So how will the West weather an American commander-in-chief who takes everything personally? Who isn’t moved by passionate pleas about upholding this or that security architecture, still less “liberal international order”? Who sees strategy in terms of “You give me this, I give you that,” as I recently heard a senior allied diplomat sum up Mr. Trump’s worldview?
The best that the U.S. Army’s Europe commander, Lt. Gen. Frederick “Ben” Hodges, can do is to describe reality as he sees it for his new political superiors—to tell the same truths he told the Obama administration about the nature of the Russian threat and the need for Western resolve.
What happens in places like Poland matters, he told me in an interview on the sidelines of the exercise, because “America’s prosperity and security are directly tied to security and prosperity in Europe.” The reason is that “the economic relationship between Europe and the United States dwarfs any other relationship in the world, so if Europe is not prosperous, it’s going to affect us….”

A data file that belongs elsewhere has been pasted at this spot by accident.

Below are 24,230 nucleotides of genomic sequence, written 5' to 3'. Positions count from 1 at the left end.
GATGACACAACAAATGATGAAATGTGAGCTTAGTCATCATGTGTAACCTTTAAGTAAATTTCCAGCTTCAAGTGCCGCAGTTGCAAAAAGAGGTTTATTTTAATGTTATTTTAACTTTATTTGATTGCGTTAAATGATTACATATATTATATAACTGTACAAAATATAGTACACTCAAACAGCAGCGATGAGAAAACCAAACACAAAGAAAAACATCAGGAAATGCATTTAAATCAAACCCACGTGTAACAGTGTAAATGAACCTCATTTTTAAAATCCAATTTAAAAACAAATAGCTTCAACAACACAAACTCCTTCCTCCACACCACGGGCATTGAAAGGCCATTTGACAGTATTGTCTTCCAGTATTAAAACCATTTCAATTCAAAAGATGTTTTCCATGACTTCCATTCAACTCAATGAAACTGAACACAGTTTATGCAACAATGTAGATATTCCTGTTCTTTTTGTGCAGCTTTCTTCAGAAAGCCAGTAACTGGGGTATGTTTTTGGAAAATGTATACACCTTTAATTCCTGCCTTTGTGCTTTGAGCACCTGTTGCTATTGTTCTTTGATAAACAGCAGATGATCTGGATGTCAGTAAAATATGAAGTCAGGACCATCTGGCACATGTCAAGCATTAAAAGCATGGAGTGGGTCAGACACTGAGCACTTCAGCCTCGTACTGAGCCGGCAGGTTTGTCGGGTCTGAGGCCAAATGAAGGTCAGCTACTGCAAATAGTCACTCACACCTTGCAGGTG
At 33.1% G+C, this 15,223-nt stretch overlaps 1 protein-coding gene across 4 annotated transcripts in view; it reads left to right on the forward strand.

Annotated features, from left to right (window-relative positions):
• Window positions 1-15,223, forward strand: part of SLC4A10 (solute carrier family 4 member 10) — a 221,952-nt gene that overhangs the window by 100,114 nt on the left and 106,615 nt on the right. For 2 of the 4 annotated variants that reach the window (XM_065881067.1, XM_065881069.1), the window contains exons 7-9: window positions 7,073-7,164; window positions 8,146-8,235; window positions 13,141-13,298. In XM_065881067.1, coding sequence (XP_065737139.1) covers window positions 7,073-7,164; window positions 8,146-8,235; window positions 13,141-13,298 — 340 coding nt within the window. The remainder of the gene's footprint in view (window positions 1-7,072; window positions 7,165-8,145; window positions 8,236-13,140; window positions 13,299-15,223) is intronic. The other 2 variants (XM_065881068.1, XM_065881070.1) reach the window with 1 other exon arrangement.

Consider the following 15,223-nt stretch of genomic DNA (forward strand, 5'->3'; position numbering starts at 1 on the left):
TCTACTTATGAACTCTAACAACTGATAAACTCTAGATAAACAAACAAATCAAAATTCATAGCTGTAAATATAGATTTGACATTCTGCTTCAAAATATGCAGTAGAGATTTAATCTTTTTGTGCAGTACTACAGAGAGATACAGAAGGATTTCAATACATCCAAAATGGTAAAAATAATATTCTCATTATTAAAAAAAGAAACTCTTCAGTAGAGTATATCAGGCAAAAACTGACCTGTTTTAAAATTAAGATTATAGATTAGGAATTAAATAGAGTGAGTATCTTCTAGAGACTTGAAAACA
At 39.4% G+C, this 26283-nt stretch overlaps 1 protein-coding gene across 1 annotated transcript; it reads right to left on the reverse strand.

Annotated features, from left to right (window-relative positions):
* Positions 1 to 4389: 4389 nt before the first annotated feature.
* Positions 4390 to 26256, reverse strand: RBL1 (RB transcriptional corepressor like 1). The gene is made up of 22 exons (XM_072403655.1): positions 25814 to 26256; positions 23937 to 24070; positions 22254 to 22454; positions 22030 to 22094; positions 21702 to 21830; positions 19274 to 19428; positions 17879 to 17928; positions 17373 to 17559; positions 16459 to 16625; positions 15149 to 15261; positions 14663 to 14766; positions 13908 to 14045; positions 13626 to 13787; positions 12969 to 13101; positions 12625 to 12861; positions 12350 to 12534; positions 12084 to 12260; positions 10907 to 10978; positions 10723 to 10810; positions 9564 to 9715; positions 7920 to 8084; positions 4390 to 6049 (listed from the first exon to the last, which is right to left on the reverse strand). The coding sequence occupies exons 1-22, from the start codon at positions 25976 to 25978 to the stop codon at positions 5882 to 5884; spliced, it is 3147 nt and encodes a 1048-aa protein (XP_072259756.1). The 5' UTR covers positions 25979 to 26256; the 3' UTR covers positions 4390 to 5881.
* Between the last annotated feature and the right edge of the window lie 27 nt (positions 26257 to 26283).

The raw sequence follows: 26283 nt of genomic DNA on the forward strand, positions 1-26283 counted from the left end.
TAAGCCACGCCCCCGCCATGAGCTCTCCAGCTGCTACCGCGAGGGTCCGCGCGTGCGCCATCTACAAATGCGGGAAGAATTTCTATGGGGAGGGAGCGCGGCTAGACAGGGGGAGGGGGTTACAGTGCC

Nor could Mr. Trump complain of Polish freeloading. The country fulfills the NATO pledge to spend at least 2% of GDP on defense, and as Gen. Hodges noted, “Polish soldiers have been with us from the beginning in Iraq and in Afghanistan.” If it weren’t for the Poles, “we’d need more Americans, or maybe we’d be less successful, less effective. That’s why it should matter….”
About that choice of partners: “Nations that used to be under Soviet domination are clamoring to get inside NATO’s door. Nobody’s clamoring to get Russia to let them in. They all want to be associated with the West….”
It was a promise Pulaski would give his life to fulfill. In his introduction letter to Washington, he wrote: “I came here, where freedom is being defended, to serve it, and to live or die for it.” He would be wounded during the 1779 siege of Savannah and die a few days later.